It would seem obvious that an inheritance concerning a Swiss resident or a Swiss national should invariably be settled in accordance with Swiss law. In certain cases, however, a number of factors can lead to provisions of foreign law being applied instead. This can happen, for example, when a person living in Switzerland is a foreign national or owns property abroad. The result can be problematic but careful planning makes it possible to deal with these contingencies effectively.
According to European Union (EU) data, more than 450,000 successions span national boundaries every year, involving 13% of all marriages and 20% of relationships governed by the new law on registered partnerships.
This situation harbours potential conflicts over which national law will apply, which authorities will have jurisdiction and whether or not estate-related documents (e.g. letters of administration appointing heirs) will be deemed valid.
Regulation 650/12, or “Brussels IV”
With a view to avoiding these risks and harmonising international rules, the EU (with the exception of the UK, Denmark and Ireland) adopted a new set of provisions (“Regulation 650/12”) that came into force on 17 August 2015. Even the countries that did not sign this agreement (including Switzerland and the three aforementioned EU members) will also be affected by it in cases where their residents own property in the signatory countries.
Regulation 650/12 provides that a person’s place of residence shall henceforth prevail in all matters of civil law relating to inheritance. This will change the game for certain countries such as France, Portugal and Sweden, which until now have applied the law of the deceased’s nationality and/or the law of the country where real property is located.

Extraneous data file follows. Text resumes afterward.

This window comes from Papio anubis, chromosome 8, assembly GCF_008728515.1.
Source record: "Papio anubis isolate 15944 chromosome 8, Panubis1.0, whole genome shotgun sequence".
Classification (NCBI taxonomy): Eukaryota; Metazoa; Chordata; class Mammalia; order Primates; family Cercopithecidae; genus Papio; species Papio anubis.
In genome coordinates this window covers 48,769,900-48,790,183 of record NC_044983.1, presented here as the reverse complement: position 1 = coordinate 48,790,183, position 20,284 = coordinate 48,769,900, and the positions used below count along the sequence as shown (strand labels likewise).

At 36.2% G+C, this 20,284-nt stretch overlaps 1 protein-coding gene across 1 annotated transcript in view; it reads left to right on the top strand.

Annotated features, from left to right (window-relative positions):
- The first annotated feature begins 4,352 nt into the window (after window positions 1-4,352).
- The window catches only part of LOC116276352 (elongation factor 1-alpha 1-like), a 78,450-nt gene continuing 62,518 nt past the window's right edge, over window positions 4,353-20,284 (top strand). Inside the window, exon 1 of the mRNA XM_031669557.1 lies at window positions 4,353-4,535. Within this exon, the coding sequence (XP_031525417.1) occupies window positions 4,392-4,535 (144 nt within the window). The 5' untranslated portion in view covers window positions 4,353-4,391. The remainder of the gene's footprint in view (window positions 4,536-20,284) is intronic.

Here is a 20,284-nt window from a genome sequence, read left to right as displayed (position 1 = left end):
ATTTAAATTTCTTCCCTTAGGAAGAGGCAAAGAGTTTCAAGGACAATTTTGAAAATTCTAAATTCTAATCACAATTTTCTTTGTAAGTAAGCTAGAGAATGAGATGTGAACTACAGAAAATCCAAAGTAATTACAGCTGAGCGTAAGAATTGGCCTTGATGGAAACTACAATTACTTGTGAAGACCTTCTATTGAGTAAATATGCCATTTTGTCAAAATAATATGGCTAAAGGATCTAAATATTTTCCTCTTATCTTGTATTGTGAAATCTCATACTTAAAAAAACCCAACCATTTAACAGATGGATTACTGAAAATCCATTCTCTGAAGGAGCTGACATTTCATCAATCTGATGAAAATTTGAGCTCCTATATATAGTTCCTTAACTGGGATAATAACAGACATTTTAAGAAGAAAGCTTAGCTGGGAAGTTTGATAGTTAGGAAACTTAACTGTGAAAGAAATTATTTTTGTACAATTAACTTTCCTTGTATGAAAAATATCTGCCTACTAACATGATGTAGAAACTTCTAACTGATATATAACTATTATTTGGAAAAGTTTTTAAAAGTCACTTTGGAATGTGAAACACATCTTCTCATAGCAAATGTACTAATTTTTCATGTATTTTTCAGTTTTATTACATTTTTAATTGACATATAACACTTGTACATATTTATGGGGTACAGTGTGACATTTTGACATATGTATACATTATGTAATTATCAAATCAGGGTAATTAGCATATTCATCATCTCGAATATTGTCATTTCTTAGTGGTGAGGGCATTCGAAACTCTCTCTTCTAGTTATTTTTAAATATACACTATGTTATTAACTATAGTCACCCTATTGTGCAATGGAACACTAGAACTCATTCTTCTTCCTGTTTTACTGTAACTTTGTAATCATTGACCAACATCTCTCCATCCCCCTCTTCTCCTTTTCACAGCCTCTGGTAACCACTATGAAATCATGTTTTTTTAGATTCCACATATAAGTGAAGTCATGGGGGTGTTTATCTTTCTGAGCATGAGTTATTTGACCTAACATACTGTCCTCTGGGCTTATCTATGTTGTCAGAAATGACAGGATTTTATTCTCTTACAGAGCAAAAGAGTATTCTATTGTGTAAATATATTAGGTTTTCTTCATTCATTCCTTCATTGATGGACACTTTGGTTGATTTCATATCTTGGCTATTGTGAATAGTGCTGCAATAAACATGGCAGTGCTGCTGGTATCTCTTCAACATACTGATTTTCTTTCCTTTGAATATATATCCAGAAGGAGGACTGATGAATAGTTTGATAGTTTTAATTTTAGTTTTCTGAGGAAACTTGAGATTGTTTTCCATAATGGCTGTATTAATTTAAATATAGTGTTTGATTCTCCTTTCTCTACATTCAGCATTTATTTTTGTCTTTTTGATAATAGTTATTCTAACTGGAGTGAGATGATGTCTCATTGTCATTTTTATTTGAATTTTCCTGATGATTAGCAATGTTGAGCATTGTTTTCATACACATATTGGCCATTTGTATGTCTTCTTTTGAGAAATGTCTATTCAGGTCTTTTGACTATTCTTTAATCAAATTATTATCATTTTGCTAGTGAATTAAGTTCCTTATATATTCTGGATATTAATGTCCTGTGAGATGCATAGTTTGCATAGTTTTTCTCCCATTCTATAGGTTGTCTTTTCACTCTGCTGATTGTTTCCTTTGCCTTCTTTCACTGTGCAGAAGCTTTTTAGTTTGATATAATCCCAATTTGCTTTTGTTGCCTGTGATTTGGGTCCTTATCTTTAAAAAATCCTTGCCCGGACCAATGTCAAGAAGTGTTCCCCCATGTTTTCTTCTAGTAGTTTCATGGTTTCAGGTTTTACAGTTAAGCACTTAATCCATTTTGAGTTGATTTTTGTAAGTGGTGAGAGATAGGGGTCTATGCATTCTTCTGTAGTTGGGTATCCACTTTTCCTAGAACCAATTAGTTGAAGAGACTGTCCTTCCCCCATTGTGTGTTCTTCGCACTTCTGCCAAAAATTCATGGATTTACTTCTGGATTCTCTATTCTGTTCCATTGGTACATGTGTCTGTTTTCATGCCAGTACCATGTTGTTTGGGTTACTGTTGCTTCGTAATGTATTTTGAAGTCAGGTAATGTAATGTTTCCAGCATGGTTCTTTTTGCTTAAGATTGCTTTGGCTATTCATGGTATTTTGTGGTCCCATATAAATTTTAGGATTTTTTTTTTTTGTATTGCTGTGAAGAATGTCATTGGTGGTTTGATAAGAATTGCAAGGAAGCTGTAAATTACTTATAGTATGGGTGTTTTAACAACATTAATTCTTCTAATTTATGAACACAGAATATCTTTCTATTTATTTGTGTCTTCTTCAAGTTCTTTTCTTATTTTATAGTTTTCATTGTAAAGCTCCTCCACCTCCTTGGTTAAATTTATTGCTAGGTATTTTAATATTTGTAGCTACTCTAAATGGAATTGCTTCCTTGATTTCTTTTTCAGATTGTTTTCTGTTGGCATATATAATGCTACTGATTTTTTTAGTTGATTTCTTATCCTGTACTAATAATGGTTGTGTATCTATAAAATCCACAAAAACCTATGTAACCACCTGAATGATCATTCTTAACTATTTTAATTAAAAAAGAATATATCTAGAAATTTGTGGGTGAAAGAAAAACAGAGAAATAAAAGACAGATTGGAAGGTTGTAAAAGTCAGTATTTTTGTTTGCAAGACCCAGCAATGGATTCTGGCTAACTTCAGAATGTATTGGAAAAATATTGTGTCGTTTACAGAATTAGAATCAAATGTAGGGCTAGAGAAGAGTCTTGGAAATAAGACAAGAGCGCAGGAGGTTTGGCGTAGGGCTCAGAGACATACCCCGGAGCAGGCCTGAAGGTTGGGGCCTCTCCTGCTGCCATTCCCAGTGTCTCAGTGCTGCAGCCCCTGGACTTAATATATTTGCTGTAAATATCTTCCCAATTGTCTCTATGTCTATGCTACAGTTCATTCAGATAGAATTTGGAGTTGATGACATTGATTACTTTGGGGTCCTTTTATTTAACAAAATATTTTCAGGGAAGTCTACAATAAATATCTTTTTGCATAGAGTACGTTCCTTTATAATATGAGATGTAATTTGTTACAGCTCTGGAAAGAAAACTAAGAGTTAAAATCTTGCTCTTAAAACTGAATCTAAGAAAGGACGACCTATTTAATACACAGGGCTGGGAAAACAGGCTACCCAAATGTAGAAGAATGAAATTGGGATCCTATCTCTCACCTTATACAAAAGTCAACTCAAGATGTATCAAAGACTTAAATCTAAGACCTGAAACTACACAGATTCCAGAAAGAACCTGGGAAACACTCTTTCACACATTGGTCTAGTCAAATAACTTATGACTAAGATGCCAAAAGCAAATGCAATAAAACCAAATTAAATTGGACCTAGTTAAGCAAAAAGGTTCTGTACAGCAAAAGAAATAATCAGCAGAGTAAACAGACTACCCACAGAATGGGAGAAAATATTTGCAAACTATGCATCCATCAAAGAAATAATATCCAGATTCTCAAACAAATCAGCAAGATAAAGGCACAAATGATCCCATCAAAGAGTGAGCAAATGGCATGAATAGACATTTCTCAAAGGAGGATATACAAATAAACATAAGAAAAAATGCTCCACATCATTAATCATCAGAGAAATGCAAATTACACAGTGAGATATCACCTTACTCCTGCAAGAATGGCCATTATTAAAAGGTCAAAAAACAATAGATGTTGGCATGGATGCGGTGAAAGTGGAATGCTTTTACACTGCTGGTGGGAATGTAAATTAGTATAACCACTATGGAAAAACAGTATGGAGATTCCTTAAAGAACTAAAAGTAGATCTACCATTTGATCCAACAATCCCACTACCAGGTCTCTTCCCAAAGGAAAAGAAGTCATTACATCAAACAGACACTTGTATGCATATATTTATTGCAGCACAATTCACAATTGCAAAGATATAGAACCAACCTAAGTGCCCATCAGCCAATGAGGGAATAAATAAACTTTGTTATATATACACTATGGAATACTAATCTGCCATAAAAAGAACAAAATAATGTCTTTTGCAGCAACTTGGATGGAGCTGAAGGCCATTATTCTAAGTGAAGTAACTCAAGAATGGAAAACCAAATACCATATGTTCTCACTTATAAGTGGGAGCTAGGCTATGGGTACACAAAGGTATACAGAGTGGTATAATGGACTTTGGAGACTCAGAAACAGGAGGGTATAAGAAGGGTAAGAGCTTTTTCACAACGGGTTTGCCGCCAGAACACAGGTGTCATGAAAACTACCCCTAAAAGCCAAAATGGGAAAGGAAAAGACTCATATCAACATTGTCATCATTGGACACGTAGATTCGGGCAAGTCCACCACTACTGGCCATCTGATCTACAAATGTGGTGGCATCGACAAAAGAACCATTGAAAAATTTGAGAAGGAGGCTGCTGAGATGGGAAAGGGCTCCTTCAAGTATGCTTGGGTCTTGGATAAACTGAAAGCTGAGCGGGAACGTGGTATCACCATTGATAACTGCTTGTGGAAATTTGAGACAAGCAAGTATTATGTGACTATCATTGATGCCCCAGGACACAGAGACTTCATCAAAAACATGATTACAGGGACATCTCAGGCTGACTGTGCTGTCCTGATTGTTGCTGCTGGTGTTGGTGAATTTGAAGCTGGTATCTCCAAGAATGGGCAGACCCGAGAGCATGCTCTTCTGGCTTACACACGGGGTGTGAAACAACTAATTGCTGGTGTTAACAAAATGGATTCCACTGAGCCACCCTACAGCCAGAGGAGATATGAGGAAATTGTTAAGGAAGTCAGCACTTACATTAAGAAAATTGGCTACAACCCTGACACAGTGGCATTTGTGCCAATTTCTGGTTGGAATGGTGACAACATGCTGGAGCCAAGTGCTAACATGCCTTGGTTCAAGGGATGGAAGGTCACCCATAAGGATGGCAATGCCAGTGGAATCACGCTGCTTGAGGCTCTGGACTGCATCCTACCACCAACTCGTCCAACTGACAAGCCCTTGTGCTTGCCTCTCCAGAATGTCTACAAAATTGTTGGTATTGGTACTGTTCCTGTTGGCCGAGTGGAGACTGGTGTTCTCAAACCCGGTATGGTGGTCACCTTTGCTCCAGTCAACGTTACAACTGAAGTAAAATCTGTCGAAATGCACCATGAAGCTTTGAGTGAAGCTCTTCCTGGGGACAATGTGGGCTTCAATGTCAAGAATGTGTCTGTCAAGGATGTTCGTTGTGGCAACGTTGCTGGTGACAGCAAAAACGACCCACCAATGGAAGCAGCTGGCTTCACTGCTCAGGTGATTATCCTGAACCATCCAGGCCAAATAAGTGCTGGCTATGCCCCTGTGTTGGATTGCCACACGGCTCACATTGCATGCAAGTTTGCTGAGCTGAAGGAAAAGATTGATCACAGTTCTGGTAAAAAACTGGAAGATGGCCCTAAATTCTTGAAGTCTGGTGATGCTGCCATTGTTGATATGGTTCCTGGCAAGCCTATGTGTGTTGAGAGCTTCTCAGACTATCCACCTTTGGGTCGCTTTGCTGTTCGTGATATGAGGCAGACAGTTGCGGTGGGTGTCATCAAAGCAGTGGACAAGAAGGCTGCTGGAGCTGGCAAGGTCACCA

Under Swiss law, until now it was the law of the deceased’s last country of domicile that applied. Under Regulation 650/12, however, it is the last “usual” place of residence that prevails. Thus, for an Italian citizen who moves from Italy to Switzerland and dies shortly thereafter, the usual country of residence will still be Italy.
Regulation 650/12 also offers the prerogative to choose the law of one’s nationality as the sole proper law regarding inheritance. This makes it possible to plan the deferred distribution of property and, if necessary, change the allocation rules that would normally apply to the forced shares (“legitimes”) of an estate. British law, for instance, does not recognise forced shares and in other countries the percentages of forced shares are very different from those applied in Switzerland.
How to proceed
In view of the new rules, citizens of EU countries and/or persons who own property in a country that has adopted Regulation 650/12 should analyse their specific situation and think about amending their wills.
We also recommend considering the possibility of amending one’s matrimonial property settlement, since the designation of property covered by a succession is determined by such settlements. At the same time, it is important to take account of tax aspects to ensure that one’s estate will be handled efficiently from this standpoint as well.